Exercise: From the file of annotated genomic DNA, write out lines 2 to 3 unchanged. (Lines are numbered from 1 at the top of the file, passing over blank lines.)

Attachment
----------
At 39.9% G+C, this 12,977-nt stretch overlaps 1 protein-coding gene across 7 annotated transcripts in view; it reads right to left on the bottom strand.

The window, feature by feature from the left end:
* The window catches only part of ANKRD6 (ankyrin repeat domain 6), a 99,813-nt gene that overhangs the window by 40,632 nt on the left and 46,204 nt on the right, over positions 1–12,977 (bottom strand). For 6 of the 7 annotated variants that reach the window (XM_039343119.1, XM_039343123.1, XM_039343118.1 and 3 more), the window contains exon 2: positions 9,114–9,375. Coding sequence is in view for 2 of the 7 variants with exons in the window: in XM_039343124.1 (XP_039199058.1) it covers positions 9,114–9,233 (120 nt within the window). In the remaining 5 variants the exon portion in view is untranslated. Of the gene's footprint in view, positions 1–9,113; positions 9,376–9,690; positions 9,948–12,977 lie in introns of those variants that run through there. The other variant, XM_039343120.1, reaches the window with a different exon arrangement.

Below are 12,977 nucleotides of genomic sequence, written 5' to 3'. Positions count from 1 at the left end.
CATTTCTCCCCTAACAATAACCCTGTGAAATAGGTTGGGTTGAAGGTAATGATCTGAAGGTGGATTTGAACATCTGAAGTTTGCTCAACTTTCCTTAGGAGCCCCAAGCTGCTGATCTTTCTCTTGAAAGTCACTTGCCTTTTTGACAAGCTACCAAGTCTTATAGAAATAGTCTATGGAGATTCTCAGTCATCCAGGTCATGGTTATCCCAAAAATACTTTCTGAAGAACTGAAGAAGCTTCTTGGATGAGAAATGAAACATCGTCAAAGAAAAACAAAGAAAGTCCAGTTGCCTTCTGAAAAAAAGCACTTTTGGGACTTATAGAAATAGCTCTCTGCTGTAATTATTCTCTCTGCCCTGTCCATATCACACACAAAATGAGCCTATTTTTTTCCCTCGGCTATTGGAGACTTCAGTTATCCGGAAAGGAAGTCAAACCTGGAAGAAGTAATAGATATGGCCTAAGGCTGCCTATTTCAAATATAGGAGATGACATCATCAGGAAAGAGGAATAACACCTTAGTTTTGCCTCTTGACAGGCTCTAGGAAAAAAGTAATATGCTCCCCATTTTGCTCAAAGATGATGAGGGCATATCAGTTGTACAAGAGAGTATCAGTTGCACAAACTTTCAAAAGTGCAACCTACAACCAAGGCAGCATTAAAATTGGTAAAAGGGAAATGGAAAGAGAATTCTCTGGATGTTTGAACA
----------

The window, feature by feature from the left end:
* The window catches only part of ANKRD6 (ankyrin repeat domain 6), a 99,813-nt gene that overhangs the window by 40,632 nt on the left and 46,204 nt on the right, over positions 1–12,977 (bottom strand). For 6 of the 7 annotated variants that reach the window (XM_039343119.1, XM_039343123.1, XM_039343118.1 and 3 more), the window contains exon 2: positions 9,114–9,375. Coding sequence is in view for 2 of the 7 variants with exons in the window: in XM_039343124.1 (XP_039199058.1) it covers positions 9,114–9,233 (120 nt within the window). In the remaining 5 variants the exon portion in view is untranslated. Of the gene's footprint in view, positions 1–9,113; positions 9,376–9,690; positions 9,948–12,977 lie in introns of those variants that run through there. The other variant, XM_039343120.1, reaches the window with a different exon arrangement.